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But doctors at Christchurch Hospital had told him and partner Rose Williams his lungs had effectively given up. There was no more hope and he died at 9pm last night.
He was put on a morphine pump to ease the pain he had been enduring.
“It will let him pass away without pain,” Rose told Star News yesterday afternoon.
“It’s very, very sad.”
Hawker, 64, suffered from hypersensitivity pneumonitis, an inflammation of the air spaces within the lung caused by hypersensitivity to inhaled organic dusts.
He says it was caused by years working as a plasterer.
“He asked for another week. He’s trying to fight. That’s Darryl. But his lungs are absolutely buggered,” Rose said.
On Monday, Hawker was told by doctors they had done everything they could for him and the outlook was grim in the extreme.
Said Rose: “Basically he is suffocating alive. His lungs are like a drying sponge.”
But Hawker refused to accept what the doctors had to say.
“No, no I’m fighting. Give me a chance. Don’t give up on me. I’m fighting,” he told them.
But yesterday morning brought the inevitable. There would be no miracle. Hawker’s condition had deteriorated, the scarred lungs had had enough.
Hawker was a top rugby league player in his day, a champion amateur wrestler and lawn bowler and Canterbury bowls selector.
He was in a four which was third equal twice at a New Zealand bowls championships, he got to the last eight once in the pairs and claimed two national bowls titles as a coach. He was also a Canterbury selector.
But what was most satisfying for Hawker was giving back to sport.
“Looking after the school kids and teaching them,” he said.
Said Rose: “The game was very good to him and he always wanted to put back into the game.”
He was a rugby league match manager, which meant getting up early to ready the fields for matches.
The first hint something was wrong with his lungs came three years ago when returned from a trip to Hong Kong. Hawker put it down to something he had picked up on the plane.
“Darryl being Darryl” he didn’t go to the doctor.
“He couldn’t get rid of the cough. You could see he was getting breathless playing bowls,” said Rose.
He and Rose were also battling the Accident Compensation Corporation.
His specialist told him in mid-March he needed to stop working as his oxygen levels were too low.
But ACC refused to accept his claim, in spite of medical advice and Hawker’s employer saying he could not work.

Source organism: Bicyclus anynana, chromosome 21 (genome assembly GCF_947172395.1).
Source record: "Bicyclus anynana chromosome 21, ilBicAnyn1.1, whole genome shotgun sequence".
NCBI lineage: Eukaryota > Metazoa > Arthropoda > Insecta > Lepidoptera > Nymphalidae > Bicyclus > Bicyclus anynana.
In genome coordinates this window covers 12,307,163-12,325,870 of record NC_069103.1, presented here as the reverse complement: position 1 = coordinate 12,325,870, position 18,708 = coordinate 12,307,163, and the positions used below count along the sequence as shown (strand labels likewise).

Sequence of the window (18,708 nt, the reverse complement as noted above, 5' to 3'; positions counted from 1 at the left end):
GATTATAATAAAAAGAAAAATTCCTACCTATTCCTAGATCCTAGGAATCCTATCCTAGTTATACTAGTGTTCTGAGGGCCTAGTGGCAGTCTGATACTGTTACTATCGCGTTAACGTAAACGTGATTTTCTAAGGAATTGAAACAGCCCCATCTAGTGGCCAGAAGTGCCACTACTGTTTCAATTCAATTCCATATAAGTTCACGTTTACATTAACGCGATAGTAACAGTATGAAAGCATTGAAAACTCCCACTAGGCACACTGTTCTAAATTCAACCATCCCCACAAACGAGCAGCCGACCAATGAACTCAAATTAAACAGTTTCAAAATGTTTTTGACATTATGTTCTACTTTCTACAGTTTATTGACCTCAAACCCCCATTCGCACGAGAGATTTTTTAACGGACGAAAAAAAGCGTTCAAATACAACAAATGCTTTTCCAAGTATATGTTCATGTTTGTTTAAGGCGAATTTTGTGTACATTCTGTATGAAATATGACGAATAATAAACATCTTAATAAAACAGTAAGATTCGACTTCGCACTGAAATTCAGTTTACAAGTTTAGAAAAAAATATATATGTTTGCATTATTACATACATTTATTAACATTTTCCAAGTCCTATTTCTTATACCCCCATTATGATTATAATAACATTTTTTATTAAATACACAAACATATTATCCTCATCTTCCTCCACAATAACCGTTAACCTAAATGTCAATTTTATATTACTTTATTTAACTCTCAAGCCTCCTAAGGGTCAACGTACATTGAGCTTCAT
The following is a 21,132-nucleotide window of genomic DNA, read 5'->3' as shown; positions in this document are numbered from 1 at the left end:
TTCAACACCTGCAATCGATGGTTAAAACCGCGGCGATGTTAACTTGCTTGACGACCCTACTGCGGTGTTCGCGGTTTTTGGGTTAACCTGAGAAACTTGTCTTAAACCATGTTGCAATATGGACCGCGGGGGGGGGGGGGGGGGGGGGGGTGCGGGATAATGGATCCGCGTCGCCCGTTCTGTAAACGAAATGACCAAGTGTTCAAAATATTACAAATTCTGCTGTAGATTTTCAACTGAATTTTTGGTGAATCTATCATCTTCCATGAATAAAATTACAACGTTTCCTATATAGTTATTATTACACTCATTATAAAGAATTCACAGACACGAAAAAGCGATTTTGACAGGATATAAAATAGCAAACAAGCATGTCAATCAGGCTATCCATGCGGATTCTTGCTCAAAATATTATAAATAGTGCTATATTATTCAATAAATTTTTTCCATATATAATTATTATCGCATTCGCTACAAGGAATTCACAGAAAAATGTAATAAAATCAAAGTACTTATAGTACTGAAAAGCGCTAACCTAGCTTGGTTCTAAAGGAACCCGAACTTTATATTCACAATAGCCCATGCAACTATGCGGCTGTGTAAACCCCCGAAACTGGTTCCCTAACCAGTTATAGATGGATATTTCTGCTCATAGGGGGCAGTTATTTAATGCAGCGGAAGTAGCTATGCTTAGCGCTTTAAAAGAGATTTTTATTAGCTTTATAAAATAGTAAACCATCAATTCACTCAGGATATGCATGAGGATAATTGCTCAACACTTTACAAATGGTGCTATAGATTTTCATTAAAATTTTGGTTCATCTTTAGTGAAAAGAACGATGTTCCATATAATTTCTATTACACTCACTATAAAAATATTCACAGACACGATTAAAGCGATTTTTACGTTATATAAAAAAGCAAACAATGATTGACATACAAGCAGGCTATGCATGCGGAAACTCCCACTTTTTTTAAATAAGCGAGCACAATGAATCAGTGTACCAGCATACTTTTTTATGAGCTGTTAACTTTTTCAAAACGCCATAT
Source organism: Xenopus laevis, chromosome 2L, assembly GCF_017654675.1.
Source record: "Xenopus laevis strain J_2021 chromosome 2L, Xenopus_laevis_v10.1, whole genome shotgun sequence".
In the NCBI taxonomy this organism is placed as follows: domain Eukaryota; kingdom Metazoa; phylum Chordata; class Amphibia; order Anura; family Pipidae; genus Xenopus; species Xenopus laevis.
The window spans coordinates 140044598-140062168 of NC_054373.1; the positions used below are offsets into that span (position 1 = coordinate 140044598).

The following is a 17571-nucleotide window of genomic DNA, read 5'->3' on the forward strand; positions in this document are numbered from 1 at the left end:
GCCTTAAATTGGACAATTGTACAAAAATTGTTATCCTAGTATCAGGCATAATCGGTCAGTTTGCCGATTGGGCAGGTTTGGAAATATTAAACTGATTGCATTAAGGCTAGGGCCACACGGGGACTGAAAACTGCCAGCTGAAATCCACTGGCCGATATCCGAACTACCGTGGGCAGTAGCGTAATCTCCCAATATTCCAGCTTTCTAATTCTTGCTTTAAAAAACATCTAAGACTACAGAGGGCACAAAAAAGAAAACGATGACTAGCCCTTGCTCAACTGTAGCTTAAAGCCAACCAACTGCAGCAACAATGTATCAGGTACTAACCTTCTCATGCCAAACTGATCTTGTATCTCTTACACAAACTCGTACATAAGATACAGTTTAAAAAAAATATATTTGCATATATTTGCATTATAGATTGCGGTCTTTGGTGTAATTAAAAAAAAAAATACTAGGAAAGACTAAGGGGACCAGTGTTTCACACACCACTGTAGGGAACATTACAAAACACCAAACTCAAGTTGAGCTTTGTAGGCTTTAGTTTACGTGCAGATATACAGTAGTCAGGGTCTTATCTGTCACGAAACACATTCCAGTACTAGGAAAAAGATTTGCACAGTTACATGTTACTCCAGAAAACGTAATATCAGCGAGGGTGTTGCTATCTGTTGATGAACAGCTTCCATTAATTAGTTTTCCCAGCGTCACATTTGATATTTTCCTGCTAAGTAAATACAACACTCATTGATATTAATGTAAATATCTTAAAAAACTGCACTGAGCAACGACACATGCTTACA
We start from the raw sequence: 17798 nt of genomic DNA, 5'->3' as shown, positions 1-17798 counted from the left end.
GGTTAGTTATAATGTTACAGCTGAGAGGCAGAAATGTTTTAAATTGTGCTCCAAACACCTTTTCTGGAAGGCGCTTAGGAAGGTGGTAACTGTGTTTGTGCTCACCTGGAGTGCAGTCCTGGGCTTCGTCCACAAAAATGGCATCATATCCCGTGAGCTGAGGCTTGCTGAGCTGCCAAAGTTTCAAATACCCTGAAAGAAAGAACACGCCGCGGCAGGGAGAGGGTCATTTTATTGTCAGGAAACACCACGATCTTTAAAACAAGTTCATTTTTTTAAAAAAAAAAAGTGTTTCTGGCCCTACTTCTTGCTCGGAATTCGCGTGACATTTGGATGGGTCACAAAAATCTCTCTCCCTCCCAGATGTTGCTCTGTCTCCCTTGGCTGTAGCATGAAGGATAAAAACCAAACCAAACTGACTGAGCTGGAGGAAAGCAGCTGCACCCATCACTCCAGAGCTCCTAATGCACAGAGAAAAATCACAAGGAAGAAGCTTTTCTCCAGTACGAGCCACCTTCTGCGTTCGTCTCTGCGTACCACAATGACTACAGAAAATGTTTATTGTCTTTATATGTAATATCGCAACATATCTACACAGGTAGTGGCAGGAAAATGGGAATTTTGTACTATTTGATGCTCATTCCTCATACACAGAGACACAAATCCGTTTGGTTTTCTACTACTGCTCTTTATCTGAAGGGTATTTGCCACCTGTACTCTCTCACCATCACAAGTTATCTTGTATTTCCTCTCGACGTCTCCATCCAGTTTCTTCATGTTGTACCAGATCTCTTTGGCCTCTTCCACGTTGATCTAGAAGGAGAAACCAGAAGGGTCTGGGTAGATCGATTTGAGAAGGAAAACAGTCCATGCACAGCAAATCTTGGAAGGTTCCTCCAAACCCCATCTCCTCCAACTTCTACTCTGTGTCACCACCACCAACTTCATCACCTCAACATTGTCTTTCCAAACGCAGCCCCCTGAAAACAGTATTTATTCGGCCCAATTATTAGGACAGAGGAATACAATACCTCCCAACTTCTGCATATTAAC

In late March, ACC made a final decision his claim would not be accepted.
Earlier this week as Hawker lay in his hospital bed, another letter arrived at his home from ACC, reinforcing its earlier decision.
Said Rose: “Darryl feels like he has been kicked in the guts, they’ve (ACC) put him in the too hard basket. He said: ‘They don’t seem to care if I die’.
“He’s paid his taxes, paid his levies, never been on a benefit.”
Darryl Hawker made an appearance at his Halswell Bowls Club prize-giving on June 20. Friend and fellow bowler Ron Matheson read out this speech in his behalf:
The reason we won three titles this season is not because we were not the best team. You can have the four best bowlers in the the club playing with each other and most times you will win.
But if you are not compatible on and off the green then you will struggle.
You need to work together, and this showed for us this season.
At times we have all struggled, but we talked to each other and offered encouragement to play the shoot.
We have worked the same with the Canterbury men’s team and that is why we have won two intercentre titles and a runner-up in the last four years.
There are a lot of new exciting bowlers that have joined the club this season, think about them when you are picking your team for the new season.
Winning club champs is great, but if you can help a new bowler to achieve then you are a winner too.
For me personally I get a lot of reward by helping others achieve their goals, this can be the greatest reward.